Zambian rock art does not share any similarities with Tanzanian rock art and can be divided into two categories; animals (with a few depictions of humans), and geometric motifs. Animals are often highly stylised and superimposed with rows of dots. Geometric designs include, circles, some of which have radiating lines, concentric circles, parallel lines and ladder shapes. Predominantly painted in red, the remains of white pigment is still often visible. David Phillipson (1976) proposed that the naturalistic animals were earlier in date than geometric designs. Building on Phillipson’s work, Benjamin Smith studied ethnographic records and demonstrated that geometric motifs were made by women or controlling the weather.
Pastoralist paintings are rare, with only a few known sites in Kenya and other possible sites in Malawi. Usually painted in black, white and grey, but also in other colours, they include small outlines, often infilled, of cattle and are occasional accompanied by geometric motifs. Made during the period from 3,200 to 1,800 years ago the practice ceased after Bantu language speaking people had settled in eastern Africa. Similar paintings are found in Ethiopia but not in southern Africa, and it has been assumed that these were made by Cushitic or Nilotic speaking groups, but their precise attribution remains unclear (Smith, 2013:154).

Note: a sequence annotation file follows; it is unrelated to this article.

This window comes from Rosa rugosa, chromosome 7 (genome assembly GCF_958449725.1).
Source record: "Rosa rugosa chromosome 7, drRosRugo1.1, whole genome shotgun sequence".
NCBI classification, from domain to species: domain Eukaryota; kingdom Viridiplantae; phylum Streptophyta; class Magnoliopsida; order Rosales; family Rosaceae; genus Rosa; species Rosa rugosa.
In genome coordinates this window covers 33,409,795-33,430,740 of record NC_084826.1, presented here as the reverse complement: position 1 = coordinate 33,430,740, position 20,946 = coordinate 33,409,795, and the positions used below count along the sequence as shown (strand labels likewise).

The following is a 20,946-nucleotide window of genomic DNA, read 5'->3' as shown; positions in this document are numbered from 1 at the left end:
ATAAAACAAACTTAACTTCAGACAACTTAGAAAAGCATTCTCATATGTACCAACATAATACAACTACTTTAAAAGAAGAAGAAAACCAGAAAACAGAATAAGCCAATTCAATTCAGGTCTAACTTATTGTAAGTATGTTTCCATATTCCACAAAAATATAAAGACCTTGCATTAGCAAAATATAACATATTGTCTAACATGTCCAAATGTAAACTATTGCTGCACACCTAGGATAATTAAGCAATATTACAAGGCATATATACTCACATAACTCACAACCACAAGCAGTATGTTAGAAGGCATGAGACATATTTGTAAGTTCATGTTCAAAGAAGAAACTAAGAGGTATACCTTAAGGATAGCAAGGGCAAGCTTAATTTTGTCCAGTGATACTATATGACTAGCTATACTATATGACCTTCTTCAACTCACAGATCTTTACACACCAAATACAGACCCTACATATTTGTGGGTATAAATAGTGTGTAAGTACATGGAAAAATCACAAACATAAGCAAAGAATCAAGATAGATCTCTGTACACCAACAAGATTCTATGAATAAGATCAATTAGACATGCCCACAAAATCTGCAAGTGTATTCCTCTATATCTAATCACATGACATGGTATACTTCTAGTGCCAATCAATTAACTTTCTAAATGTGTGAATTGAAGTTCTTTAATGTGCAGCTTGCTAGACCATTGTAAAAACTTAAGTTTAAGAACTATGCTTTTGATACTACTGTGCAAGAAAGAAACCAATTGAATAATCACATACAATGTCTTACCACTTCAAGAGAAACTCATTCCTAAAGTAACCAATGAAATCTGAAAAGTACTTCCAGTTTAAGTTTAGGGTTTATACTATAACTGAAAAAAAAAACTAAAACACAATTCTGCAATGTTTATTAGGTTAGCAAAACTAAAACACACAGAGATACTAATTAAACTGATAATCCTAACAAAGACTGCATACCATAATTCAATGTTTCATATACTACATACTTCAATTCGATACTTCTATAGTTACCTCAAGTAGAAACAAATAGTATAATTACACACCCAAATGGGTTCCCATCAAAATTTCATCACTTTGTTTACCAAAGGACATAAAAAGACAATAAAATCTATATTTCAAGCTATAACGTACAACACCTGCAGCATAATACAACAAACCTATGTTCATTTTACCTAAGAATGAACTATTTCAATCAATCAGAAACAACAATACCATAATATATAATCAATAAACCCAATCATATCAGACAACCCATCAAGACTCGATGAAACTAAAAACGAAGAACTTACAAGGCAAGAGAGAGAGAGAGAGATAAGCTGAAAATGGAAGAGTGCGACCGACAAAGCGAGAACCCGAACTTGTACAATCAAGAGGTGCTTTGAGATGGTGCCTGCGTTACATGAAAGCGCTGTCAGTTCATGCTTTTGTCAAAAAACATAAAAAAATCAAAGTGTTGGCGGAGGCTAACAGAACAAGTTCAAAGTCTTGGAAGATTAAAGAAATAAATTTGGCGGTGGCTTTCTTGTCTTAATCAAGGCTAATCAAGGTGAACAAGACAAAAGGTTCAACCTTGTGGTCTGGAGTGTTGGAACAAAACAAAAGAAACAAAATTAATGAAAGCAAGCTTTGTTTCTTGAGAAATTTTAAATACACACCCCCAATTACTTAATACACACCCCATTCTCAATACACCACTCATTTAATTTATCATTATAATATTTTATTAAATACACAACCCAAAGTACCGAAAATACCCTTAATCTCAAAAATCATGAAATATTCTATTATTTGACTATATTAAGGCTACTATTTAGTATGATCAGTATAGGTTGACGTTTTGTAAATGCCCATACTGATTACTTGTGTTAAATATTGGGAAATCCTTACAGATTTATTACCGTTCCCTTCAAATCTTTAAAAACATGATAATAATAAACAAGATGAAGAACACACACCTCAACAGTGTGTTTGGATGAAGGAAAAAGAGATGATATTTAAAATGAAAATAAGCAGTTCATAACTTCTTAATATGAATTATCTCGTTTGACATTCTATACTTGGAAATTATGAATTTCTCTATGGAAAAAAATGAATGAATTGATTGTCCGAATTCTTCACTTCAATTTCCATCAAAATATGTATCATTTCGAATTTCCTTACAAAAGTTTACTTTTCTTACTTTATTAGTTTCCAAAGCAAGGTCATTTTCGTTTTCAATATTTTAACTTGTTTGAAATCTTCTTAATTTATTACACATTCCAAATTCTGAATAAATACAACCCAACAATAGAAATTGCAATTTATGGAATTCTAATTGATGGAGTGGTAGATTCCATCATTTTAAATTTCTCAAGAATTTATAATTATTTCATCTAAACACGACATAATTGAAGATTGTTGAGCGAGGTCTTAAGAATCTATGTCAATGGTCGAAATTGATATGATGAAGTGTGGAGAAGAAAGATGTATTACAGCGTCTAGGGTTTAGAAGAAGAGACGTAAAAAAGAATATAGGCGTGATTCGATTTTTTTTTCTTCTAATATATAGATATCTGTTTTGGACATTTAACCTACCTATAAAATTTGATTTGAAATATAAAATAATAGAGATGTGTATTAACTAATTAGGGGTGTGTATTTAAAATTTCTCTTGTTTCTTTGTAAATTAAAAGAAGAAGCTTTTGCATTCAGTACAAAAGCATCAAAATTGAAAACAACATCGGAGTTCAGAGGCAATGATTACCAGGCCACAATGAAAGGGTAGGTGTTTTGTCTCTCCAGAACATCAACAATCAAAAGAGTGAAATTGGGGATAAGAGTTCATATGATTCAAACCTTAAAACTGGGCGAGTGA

Late White Paintings:
Commonly painted in white, or off-white with the fingers, so-called ‘Late White’ depictions include quite large crudely rendered representations of wild animals, mythical animals, human figures and numerous geometric motifs. These paintings are attributed to Bantu language speaking, iron-working farmers who entered eastern Africa about 2,000 years ago from the west on the border of Nigeria and Cameroon. Moving through areas occupied by the Batwa it is thought they learned the use of symbols painted on rock, skin, bark cloth and in sand. Chewa peoples, Bantu language speakers who live in modern day Zambia and Malawi claim their ancestors made many of the more recent paintings which they used in rites of passage ceremonies.